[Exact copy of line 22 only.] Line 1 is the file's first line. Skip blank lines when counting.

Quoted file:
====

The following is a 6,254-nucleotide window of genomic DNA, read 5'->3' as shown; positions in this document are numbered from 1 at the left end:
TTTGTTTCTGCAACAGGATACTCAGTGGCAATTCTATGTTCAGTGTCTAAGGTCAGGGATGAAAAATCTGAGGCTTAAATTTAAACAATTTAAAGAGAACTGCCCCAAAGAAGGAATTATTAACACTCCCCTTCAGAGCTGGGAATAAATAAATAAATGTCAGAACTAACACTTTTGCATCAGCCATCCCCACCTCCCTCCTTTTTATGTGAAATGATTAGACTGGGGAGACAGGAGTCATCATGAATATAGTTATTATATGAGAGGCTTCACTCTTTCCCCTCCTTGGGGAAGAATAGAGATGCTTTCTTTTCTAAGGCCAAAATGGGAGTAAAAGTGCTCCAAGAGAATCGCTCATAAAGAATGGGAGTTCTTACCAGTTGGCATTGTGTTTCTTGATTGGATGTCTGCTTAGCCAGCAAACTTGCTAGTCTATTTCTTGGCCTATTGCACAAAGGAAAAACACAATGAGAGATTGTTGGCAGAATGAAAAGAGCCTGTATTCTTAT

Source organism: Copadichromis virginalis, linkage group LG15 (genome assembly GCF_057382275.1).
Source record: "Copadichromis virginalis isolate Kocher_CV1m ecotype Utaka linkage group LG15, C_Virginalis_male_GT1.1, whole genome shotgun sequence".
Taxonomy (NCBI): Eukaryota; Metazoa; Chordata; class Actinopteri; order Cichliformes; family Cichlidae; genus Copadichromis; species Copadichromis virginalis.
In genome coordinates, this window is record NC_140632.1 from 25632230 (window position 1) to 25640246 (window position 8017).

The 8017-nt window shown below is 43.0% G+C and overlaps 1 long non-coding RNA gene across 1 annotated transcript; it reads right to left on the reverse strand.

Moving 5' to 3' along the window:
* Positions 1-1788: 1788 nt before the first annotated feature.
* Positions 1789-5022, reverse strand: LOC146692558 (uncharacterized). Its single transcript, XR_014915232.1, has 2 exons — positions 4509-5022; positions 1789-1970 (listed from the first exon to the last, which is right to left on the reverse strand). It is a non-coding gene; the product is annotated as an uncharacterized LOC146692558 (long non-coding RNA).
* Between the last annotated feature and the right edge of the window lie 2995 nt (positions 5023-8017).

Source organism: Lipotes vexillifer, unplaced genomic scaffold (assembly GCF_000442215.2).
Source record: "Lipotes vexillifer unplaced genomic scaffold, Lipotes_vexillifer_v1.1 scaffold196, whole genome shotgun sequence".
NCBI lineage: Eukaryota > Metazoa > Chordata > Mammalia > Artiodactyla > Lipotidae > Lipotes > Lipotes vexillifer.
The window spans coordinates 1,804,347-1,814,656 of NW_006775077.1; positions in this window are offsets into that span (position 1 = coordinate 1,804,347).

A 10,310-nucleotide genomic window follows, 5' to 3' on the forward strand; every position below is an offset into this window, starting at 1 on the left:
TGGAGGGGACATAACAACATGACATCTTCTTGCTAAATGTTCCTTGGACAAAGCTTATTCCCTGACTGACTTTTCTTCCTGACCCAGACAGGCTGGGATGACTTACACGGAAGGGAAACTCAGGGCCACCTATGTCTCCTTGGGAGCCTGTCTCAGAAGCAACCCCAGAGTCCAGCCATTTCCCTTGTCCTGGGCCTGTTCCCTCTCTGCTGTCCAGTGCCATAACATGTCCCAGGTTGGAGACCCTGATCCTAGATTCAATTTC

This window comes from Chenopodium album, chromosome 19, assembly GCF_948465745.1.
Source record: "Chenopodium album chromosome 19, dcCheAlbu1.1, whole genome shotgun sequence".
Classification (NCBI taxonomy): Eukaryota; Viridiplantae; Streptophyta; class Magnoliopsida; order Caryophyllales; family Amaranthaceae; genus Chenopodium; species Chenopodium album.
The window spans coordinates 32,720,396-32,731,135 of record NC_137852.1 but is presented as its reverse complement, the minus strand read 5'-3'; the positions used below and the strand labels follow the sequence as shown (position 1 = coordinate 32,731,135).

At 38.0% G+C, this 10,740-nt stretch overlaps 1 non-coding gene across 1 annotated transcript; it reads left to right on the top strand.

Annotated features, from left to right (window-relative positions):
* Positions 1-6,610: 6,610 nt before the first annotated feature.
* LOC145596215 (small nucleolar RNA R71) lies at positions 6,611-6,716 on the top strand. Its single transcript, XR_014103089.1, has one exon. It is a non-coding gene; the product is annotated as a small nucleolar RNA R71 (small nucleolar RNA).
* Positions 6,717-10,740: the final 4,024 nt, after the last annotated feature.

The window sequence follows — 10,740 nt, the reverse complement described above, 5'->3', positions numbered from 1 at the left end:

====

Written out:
At 38.0% G+C, this 10,740-nt stretch overlaps 1 non-coding gene across 1 annotated transcript; it reads left to right on the top strand.